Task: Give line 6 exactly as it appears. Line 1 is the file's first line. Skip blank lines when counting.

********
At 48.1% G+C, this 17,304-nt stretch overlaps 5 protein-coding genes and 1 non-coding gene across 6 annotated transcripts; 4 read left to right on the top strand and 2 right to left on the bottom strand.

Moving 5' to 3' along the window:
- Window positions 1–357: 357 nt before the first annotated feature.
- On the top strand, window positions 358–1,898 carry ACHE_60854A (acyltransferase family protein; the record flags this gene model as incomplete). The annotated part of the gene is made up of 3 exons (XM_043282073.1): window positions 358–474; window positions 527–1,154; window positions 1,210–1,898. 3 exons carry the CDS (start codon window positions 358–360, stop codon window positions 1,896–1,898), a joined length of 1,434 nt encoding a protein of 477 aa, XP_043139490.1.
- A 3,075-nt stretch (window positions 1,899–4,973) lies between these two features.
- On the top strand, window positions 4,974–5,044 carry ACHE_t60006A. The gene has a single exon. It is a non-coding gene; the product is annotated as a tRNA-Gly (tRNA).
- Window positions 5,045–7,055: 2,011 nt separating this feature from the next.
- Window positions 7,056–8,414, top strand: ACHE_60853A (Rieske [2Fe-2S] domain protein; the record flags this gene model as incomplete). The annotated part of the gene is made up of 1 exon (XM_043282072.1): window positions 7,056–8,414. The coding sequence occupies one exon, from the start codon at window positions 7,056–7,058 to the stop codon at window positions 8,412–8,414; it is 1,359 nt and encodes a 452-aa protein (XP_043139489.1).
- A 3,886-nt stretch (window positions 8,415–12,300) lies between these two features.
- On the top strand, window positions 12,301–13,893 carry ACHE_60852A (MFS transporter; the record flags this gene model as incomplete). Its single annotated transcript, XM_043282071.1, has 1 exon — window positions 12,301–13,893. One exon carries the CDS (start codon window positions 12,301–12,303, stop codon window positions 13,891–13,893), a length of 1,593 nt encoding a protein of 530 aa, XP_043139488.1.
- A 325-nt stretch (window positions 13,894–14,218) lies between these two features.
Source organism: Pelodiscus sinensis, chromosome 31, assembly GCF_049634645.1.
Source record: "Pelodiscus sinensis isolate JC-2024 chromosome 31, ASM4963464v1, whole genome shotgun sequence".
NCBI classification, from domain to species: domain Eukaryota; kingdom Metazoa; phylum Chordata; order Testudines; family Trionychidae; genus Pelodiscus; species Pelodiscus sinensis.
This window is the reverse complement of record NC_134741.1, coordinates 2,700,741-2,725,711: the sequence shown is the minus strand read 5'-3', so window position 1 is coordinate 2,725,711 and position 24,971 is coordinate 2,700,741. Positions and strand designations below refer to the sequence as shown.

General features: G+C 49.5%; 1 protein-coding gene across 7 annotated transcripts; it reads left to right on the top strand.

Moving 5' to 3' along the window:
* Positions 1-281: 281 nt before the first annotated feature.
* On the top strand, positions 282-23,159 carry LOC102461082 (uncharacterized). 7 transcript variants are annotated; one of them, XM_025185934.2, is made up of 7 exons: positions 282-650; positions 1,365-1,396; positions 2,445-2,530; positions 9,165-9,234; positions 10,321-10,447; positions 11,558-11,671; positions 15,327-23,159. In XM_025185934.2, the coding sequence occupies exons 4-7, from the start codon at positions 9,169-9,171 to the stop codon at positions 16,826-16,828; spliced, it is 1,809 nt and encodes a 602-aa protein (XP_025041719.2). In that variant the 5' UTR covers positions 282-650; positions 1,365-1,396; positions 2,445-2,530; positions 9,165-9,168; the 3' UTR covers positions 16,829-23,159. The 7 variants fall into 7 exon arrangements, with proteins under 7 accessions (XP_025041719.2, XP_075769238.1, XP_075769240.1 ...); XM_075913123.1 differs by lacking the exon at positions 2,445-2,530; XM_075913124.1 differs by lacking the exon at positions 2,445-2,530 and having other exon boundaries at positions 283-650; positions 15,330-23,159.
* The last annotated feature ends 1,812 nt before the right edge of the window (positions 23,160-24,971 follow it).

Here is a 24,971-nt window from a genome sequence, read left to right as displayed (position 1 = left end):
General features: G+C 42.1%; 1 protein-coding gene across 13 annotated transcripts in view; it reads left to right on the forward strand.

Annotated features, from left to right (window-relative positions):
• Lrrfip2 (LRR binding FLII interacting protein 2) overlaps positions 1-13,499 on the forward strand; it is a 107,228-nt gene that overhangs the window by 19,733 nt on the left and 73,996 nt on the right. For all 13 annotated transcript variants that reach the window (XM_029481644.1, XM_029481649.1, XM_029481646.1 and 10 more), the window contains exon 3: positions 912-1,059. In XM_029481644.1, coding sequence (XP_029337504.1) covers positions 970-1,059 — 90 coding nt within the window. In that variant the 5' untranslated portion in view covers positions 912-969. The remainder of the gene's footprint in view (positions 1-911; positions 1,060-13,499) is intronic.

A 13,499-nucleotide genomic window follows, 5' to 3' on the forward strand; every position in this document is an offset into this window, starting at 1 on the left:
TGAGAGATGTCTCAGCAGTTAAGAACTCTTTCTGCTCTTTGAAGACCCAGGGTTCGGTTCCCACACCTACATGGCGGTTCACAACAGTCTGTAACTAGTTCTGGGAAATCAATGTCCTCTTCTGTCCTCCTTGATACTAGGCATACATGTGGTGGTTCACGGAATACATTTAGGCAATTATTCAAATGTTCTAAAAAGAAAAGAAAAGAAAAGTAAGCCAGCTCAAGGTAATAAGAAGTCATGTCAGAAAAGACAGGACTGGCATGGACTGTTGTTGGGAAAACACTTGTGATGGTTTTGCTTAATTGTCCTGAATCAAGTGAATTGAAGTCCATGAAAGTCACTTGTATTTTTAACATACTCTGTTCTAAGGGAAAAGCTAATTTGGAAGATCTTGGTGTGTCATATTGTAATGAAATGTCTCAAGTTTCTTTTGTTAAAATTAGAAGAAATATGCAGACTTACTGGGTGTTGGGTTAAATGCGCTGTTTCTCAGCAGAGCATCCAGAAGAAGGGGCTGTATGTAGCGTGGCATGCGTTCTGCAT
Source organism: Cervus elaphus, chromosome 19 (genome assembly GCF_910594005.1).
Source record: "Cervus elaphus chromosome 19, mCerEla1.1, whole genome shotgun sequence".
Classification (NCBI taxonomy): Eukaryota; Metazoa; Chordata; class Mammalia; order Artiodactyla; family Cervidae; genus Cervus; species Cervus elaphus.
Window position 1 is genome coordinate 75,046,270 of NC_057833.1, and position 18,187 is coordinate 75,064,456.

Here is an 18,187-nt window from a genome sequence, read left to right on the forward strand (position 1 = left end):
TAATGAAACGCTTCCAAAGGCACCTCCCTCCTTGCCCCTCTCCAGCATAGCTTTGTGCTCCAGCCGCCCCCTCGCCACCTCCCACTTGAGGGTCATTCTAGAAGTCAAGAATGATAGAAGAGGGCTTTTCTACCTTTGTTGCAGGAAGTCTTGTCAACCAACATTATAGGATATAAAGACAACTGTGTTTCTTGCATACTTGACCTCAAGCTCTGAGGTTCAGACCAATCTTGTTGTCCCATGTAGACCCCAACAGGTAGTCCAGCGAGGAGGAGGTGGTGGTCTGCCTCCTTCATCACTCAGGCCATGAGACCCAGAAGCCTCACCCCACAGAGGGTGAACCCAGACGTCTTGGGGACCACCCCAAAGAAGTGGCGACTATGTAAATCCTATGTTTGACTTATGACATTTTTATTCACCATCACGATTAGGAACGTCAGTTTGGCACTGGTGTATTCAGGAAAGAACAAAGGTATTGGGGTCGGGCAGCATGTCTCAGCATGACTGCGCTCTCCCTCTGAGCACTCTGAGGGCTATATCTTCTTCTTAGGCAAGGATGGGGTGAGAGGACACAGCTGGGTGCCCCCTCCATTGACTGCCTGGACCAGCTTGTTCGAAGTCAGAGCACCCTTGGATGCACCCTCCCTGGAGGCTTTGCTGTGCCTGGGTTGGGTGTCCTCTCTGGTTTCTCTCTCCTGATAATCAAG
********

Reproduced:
- On the top strand, window positions 4,974–5,044 carry ACHE_t60006A. The gene has a single exon. It is a non-coding gene; the product is annotated as a tRNA-Gly (tRNA).